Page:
Talk Music: Jack Ingram plays Western Days

Melissa Crowe By Melissa Crowe

Oct. 16, 2013 at 5:16 a.m.

Jack Ingram

Jack Ingram

Jack Ingram might take his life motto from Polonius' famous line: "to thine own self, be true."

With two Top 10s, four Top 20s and a handful of other hits, the 42-year-old guitar-slinger is making the music he wants, the way he wants, and nothing else will do.

Before he headlines Yorktown's Western Days festival, Ingram caught up with Get Out to talk about writing for the sake of the song, his policy on compromise and life after escaping Nashville.

Judging by your tweets, I have to wonder if you're a Lady Gaga fan?

I'm a big fan of people that do whatever they want - who push whatever envelope of whatever genre or situation they're in.

I'm not a huge fan of her music, but I do think she's immensely talented.

I can see that in your music. Would you say you have that mindset?

I think so. I've always been pretty bull-headed about my career and the kind of music I want to make. I've definitely known when I wasn't doing right by that, and it felt uncomfortable, and I was so agitated.

It's not some tangible thing you can see or touch, but you can definitely feel it.

The funny part for me is that the most commercial success I've had is when I felt like I had to break some of my own artistic vision.

But I don't believe that I can't have commercial success and be following my heart, my vision.

I wasn't in the exact right circumstance, so I'm still searching for the correct equation on that, and I know it's there.

What goals do you have in mind for the future?

Just trying to make the most of my music. I still feel like there's a long way to go in my career. I've been doing this in Texas for 20 years, but I just still feel like there's so much that I haven't done and some much I want to do.

I think about Willie Nelson; he was my age when he first had a No. 1 on the radio. He was 42. From that aspect, it's like this is a marathon, not a sprint.

I'm still trying to write a better song and make a better record and put on a better show. That's the roadmap for me. There are artists that I really love that never took their foot off the gas.

Merle Haggard, Tom Petty, Neil Young - they had the career I want. They continually had major commercial success with music that you can stand behind for all time.

How do you describe your guitar technique?

From songwriting, I just always figured Townes Van Zandt said, "For the sake of the song." You follow the song and service the song, which is servicing the little tiny idea that you had in a moment of clarity - that moment when you say, "I got it!"

It's a tiny little moment that feels perfect. To focus in on that little moment and turn it into a bigger thing that's three and half minutes long is really hard to do.

My technique is to always compare every line that I'm writing to that one moment of clarity.

"Biloxi" is a song that came out on "Hey You" years ago. It was one of the first times I really felt clear about everything the whole way through.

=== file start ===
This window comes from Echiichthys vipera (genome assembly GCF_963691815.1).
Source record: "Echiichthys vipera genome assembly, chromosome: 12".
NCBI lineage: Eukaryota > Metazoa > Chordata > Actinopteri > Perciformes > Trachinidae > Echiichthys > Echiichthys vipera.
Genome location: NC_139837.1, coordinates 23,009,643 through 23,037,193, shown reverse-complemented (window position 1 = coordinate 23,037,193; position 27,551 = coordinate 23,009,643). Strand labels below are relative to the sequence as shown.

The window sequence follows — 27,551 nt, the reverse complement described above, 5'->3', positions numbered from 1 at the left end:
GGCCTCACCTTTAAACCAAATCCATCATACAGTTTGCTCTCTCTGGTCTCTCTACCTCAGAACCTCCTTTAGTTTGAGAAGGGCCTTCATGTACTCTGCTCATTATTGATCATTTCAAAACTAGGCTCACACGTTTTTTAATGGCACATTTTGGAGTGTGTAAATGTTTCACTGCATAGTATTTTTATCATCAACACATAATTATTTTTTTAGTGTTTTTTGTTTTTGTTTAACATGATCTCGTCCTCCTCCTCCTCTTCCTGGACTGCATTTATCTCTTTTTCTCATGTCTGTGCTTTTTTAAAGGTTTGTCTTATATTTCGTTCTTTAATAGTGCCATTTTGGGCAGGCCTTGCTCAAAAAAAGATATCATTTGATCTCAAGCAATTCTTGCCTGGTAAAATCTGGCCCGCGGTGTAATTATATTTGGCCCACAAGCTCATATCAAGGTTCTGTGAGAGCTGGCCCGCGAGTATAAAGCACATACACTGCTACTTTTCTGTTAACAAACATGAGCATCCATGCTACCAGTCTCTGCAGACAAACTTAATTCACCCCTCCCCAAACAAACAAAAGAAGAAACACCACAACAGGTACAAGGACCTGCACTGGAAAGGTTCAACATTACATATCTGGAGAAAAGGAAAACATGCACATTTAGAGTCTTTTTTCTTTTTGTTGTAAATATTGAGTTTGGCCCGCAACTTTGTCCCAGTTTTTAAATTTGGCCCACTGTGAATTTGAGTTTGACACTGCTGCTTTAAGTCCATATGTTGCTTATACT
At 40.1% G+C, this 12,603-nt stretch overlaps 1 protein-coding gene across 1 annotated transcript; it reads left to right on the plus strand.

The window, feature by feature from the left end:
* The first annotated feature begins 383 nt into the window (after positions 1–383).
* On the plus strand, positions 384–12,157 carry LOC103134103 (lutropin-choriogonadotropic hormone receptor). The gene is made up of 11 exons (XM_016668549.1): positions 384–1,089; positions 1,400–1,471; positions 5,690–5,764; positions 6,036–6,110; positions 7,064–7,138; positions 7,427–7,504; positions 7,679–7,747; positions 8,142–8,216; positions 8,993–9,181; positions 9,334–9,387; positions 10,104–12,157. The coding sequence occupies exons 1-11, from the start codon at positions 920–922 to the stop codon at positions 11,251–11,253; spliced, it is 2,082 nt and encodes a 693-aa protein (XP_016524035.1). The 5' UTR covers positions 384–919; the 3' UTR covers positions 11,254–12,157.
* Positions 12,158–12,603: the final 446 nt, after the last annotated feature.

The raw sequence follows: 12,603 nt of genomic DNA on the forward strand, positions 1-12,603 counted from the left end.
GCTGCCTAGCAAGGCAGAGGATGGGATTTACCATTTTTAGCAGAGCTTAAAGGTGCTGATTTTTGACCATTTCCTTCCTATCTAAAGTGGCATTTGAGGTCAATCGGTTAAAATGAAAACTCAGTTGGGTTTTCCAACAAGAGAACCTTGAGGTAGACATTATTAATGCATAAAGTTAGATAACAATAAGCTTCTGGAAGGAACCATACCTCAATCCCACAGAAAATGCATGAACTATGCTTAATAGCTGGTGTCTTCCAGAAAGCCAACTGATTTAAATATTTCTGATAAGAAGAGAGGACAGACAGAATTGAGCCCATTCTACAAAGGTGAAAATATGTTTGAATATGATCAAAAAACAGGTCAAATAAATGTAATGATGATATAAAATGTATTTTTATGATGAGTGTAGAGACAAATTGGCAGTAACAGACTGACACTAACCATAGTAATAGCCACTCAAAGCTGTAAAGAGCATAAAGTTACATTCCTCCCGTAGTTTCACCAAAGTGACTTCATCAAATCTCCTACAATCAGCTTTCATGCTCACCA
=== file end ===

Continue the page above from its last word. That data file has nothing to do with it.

That song started with the very first line: "Where in the hell did you go?"

I think the entire song services that idea of really coming down hard on somebody for what you feel was a wrong. It covers it in a way that's whole. It's not venom and anger; it's hurt and love and passion and everything else.

What's your philosophy to this business and how does that differ from the way you approach songwriting?

When I write songs, I'm completely enveloped by the process and the emotion of what's happening then and there. The business part is much different than that.

I think that's what young artists get confused about with the term compromise. You let it carry over into your music, and I don't think you need to do that. I think the compromise part comes into play in the business end.

As you get older, I think you start to go, "Oh, OK, how come compromising in business doesn't hurt so bad?" That's called negotiating. The music is untouchable, it's how I do it, and that's what I'm willing to release: no compromises. The business side is: Let's talk.

It seems you've regained a strong sense of self-confidence. Not that you're cocky, but maybe there's a new perspective that life is too short to be doing something that isn't 100 percent fulfilling. What caused that?

That's definitely the way I feel. If you're lucky enough to know what direction you're supposed to be headed, which a lot of people don't, then I feel like it's sort of an obligation to head fully in that direction.

You mentioned earlier that you're still searching for the right equation. What are you doing to find it?

The main thing I'm doing to find it is knowing I can, which I guess equates to not giving up.

My heroes found a situation where they were following their true, authentic vision of their music, and the business pieces were in place, and it worked. The one thing I can control for sure is my music and my writing and the songs I choose to sing. That's what I'm doing. I'm being very clear about my music.

The other thing is trying a label who shares my vision, not just a label that has money and can get you on the radio, but a label who thinks they can get my music on the radio the way I hand it to them. That's always the rub in Nashville. They can get you on the radio, but you have to do it their way. That's where people get in trouble.



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